How I got into the web industry
I have been thinking about career paths and jobs recently [perhaps as a result of these video interviews with famous web folks] because it seems that many people in the web industry have taken an interesting route into their current careers. I’m not sure how interesting my own career path is but it is perhaps more different than most. Here it is…
Chemistry was my first love
I loved the work at the university level but eventually moved to a company
A long, long time ago in a galaxy far, far away… I was employed as a scientist by a large multinational pharmaceutical company. The job was a natural career progression since I trained as a chemist at Bath University [via a slightly circuitous pre-university career path] and subsequently worked in various labs in interesting universities like Bloomington and Nottingham. I loved chemistry at the university level but eventually moved to a company environment and, through various guises, ended up with the aforesaid multinational.
Info: My scientific career was mainly organic chemistry which involves making and identifying new chemical compounds.
Eventually, as part of a company secondment programme, I ended up working in Macclesfield, near Manchester, England, in a similar role but in a smaller department. It was a sociable experience, thanks to a mixture of people, and the science/chemistry was mostly enjoyable. While I was there, as part of its normal upgrade process, the company decided to replace its 486 PCs and offer the old machines to staff. I was not sure what I could do with a PC at home but it was circa 1997 or so and the web was coming to prominence. The web seemed interesting and I figured that the PC ‘might be useful’.
Web career beginnings
It took me bloody ages but gradually I built a home page
After installing a dial-up modem and signing up with a large ISP, I was able to connect [albeit slowly] to the web and explore. I was not really sure what the web was about but I slowly became drawn into it by a website ‘build your own home page’ HTML tutorial provided by the ISP. It was a step-by-step tutorial using an HTML editor called Arachnophilia and it took me bloody ages but gradually I built a home page. Not very exciting I’m sure but you have to start somewhere.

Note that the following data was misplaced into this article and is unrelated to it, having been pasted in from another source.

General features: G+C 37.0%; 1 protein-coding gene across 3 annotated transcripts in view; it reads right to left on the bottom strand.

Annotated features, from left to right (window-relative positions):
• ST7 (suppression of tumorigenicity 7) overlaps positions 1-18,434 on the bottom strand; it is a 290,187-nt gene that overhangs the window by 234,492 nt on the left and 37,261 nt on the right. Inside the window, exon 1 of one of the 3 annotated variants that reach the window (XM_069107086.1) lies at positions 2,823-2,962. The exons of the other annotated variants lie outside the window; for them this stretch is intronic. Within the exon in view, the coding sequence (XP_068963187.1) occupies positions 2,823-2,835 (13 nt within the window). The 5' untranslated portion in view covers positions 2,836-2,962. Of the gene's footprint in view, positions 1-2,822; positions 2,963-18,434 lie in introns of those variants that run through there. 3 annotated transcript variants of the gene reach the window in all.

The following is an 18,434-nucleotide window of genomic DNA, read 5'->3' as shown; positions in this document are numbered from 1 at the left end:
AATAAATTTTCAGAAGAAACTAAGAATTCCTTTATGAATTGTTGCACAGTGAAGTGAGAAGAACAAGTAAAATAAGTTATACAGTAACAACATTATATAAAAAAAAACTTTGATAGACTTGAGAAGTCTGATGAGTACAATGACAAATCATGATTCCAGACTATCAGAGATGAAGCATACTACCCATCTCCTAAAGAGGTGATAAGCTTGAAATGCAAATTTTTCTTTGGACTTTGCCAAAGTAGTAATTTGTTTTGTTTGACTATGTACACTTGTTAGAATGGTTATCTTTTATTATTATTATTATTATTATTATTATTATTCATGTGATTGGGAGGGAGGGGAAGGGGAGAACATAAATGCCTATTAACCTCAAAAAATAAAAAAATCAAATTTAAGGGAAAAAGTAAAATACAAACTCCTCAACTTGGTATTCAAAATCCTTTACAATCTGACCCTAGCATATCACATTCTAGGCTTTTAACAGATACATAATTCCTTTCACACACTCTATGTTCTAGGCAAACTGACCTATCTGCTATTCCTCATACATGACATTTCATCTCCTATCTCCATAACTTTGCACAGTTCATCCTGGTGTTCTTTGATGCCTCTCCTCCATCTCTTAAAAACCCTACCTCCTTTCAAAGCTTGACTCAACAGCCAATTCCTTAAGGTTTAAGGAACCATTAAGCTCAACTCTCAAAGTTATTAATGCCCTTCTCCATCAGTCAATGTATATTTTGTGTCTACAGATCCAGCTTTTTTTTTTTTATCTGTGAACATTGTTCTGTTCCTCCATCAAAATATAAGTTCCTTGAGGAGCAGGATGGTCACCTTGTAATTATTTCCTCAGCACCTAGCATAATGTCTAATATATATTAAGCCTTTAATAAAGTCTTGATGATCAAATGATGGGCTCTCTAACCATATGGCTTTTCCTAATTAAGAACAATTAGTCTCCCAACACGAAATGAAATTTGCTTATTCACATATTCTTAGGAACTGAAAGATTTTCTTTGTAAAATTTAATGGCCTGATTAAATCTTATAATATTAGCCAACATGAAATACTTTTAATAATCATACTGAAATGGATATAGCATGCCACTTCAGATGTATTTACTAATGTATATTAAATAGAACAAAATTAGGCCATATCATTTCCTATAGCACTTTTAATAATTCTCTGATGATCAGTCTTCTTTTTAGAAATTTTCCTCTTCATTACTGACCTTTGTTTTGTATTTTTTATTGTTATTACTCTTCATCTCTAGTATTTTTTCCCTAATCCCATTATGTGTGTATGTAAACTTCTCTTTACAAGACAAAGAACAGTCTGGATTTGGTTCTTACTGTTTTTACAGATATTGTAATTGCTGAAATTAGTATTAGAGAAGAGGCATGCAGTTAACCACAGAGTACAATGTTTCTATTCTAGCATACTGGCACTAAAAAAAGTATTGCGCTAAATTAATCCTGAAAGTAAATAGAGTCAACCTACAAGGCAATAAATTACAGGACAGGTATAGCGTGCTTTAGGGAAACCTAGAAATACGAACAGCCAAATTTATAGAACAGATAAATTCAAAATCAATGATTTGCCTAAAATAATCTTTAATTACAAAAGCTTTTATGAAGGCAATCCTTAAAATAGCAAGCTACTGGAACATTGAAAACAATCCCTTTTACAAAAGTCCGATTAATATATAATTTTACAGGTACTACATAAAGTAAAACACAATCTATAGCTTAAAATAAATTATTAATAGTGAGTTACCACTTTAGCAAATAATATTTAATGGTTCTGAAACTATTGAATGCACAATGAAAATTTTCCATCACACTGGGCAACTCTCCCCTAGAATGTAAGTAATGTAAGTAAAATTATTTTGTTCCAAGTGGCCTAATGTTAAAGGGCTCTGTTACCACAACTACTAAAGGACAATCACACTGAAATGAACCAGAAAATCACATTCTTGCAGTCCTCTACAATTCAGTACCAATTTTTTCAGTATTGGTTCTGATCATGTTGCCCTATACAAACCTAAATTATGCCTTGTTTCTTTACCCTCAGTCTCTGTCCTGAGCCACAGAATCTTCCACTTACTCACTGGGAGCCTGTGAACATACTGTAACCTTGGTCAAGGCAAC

After this, I felt certain that I wanted to build another website but was unsure what subject. In the previous year, I had done a lot of cycling in and around Horsham, Sussex, and had discovered a few country pubs on my travels. Thus, Horsham Pub Guide was born. It’s gone through a few changes since then but the website is still going today. I’d probably credit this website for igniting my interest in web development/design.
Advice: If you are thinking about building a personal website, my suggestion is to make it about something you enjoy. I enjoy cycling to country pubs!
Perhaps as a result of this web design ‘experience’, I became more involved with an in-house departmental website, after another move with the same pharmaceutical company back to Horsham. The departmental website was not really part of my main job but I was asked to do it by my boss and I enjoyed the web work. At about the same time, the other parts of my job also changed and I realised I was not enjoying the scientific aspects as much. Eventually, after a stagnating scientific career for a couple of years, the company and I parted.
Tough choice but freelance seemed right
At that stage, even though I had not really worked as a freelancer or in the web industry, I decided to make a complete career change, and start working for myself as a web designer/developer. I don’t pretend that this was the most sensible, or logical, choice but I just thought that I had to do it at that time. To cut a long story short, that was in 2001, and I have worked freelance ever since.
Not everything has gone smoothly in my web career but after eight years, CVW Web Design and I are still here. A less than conventional route I think you’ll agree….!